During his years at Yale Law School, Ralph Winter did not confine himself to teaching and scholarship. In addition to working as a consultant to the Senate Judiciary Committee’s Subcommittee on Separation of Powers from 1968 to 1970, he actually practiced law; nearly a decade and a half after graduating from Yale Law School, he had finally decided to take the bar examination. He soon had a client who needed his help in an important case. The client was James L. Buckley, then the junior United States senator from New York, and today a senior judge of the D.C. Circuit. The case was Buckley v. Valeo, the landmark First Amendment challenge to numerous provisions of the Federal Election Campaign Act of 1971. The liberal Democrat Eugene McCarthy, the former senator from Minnesota, was a co-plaintiff in a case supported by the American Civil Liberties Union. Ralph Winter, having only recently become a member of the Connecticut bar, argued the case in the Supreme Court of the United States, and won.

On November 18, 1981, President Ronald Reagan nominated Ralph Winter to serve on the Second Circuit, and the Senate confirmed him shortly thereafter.  He had been the first law clerk to then-Judge Thurgood Marshall when he was appointed to the Second Circuit in 1961, and had remained in close friendship with the Justice throughout his career. Justice Marshall traveled to New Haven to administer the oath of office to his protégé and lifelong friend, in a ceremony at the Yale Law School Auditorium.  From 1997 to 2000, Judge Winter served as chief judge of the Second Circuit, taking senior status in 2000.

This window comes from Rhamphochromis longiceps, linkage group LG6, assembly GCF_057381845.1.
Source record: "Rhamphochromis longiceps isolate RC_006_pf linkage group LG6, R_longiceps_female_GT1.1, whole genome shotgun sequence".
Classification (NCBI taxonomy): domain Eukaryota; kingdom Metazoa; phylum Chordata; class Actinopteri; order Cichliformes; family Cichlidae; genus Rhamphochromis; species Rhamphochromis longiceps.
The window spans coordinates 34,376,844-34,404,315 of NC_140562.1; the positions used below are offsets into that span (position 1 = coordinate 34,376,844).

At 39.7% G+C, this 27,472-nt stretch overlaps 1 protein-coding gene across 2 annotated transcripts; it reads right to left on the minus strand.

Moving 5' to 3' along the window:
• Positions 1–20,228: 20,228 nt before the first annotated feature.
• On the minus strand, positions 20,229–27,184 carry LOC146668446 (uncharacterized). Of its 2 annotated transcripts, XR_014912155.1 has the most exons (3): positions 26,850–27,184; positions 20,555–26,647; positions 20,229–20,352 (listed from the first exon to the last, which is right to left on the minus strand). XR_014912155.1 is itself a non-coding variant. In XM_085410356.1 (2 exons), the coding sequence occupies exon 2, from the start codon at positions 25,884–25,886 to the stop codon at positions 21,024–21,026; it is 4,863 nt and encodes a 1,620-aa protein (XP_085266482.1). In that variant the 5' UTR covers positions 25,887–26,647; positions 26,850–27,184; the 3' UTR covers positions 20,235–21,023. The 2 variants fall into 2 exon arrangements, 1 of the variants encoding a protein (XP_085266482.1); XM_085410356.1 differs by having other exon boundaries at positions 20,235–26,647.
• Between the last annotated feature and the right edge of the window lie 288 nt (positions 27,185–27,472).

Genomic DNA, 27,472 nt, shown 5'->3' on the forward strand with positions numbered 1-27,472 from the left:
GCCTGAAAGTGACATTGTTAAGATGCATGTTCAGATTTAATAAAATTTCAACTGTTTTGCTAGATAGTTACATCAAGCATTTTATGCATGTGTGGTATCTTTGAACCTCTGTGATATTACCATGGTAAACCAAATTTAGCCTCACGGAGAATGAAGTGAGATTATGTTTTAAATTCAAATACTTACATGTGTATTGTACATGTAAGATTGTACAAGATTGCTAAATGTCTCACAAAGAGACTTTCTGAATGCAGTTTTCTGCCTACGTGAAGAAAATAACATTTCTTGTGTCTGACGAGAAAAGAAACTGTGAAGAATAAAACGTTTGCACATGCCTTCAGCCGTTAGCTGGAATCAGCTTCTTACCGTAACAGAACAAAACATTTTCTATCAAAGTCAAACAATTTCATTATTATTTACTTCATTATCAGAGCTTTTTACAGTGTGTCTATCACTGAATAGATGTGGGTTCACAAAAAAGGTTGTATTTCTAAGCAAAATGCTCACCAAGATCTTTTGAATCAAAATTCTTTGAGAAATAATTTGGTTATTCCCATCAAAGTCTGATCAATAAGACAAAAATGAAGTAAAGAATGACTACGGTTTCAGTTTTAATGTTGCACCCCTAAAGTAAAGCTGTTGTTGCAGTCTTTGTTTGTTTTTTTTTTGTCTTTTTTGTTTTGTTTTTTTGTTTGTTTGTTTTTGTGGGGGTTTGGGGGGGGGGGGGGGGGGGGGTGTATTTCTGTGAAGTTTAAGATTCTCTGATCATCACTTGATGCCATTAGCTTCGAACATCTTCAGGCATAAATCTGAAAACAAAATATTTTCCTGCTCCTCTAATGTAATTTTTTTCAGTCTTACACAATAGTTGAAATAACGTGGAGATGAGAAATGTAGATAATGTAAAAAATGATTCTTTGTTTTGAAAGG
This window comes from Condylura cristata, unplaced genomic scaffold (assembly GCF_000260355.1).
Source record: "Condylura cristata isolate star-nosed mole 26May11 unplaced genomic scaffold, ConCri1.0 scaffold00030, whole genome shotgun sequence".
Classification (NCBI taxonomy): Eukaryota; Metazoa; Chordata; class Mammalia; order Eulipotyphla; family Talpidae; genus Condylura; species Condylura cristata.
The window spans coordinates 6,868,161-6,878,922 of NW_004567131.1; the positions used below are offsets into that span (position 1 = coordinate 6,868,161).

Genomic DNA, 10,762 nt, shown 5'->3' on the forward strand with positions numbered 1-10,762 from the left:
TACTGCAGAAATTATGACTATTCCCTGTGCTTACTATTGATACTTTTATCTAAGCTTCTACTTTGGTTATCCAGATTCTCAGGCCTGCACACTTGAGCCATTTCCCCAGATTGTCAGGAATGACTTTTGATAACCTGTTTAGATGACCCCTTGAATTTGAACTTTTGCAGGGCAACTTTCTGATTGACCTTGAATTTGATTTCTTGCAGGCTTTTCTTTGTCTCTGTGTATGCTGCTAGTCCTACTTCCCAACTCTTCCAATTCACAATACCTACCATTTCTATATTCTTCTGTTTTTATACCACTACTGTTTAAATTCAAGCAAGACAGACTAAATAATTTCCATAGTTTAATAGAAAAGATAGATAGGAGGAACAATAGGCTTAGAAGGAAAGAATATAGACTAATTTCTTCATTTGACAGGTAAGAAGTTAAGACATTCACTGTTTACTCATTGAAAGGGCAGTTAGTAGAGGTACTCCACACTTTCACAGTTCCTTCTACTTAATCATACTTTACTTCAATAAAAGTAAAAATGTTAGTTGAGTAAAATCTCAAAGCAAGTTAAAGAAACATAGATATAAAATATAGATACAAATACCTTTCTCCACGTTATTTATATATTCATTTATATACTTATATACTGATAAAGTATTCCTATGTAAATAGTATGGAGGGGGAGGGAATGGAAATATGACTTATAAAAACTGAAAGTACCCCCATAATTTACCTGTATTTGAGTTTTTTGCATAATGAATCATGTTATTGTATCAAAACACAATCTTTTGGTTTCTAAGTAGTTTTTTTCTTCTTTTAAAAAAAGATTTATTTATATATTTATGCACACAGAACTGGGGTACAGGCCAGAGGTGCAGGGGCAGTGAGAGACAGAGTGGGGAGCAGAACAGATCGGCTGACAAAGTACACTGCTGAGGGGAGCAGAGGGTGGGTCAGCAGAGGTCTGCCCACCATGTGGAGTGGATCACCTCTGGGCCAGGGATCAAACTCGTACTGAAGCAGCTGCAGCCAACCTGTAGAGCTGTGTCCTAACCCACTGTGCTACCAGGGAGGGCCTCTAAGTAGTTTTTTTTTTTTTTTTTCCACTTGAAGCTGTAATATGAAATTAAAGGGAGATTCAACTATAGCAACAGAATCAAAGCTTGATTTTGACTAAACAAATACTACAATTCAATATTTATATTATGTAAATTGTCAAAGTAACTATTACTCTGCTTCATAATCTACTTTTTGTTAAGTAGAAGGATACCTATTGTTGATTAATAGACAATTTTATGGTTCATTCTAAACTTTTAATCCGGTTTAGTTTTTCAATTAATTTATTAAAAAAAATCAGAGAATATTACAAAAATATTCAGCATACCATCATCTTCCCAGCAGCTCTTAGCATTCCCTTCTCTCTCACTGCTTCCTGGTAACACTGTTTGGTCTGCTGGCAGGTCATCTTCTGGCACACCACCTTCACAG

In 2017, Judge Winter received the highest honor bestowed by the federal judiciary on a member of its guild, the Edward J. Devitt Distinguished Service to Justice Award, in a ceremony at the Thurgood Marshall United States Courthouse in New York, which was attended by active and senior Court of Appeals colleagues and five members of the Supreme Court (i.e., Elena Kagan, Sonia Sotomayor ’79, Anthony Kennedy, Ruth Bader Ginsburg, and Clarence Thomas ’74). Earlier, in 1996, he received the Federal Bar Council’s Learned Hand Medal for Excellence in Federal Jurisprudence.  He was also recognized by the Yale Law School, receiving the Alumni Award of Merit in 2000 and by the Center for the Study of Corporate Law, receiving the Center’s Simeon E. Baldwin Award for Distinguished Achievement in Law and Business in 2008.

Ralph Winter loved the intellectual give-and-take of the classroom, once telling a reporter, “Part of the fun is to be the devil’s advocate and say outrageous things and let them drive you back.”  He was also beloved by his students and law clerks. In 2002, former clerks, students and friends established the Judge Ralph Winter Lectureship on corporate law and corporate governance at the Law School to commemorate his foundational corporate law scholarship and distinguished career as a jurist.  As Roberta Romano has noted: “The endowed gifts that have been established in Ralph’s honor at YLS by his former students and law clerks are testimony to the profound influence he had on their lives. They are acts of public recognition of a cherished memory of a teacher and mentor.”

We would like to thank the U.S. Court of Appeals for the Second Circuit for permitting us to use passages from its posted memorial to Judge Winter.  The complete Second Circuit memorial is available here

Other memorials to Judge Winter include:

James R. Hagerty, U.S. Appeals Court Judge Made Mark on Business Law, The Wall Street Journal (Dec. 16, 2020).

Editorial, Ralph K. Winter, The New York Sun (Dec. 14, 2020).

Yale Law School Mourns the Death of Judge Ralph K. Winter ‘60, YLS Today (Dec. 8, 2020).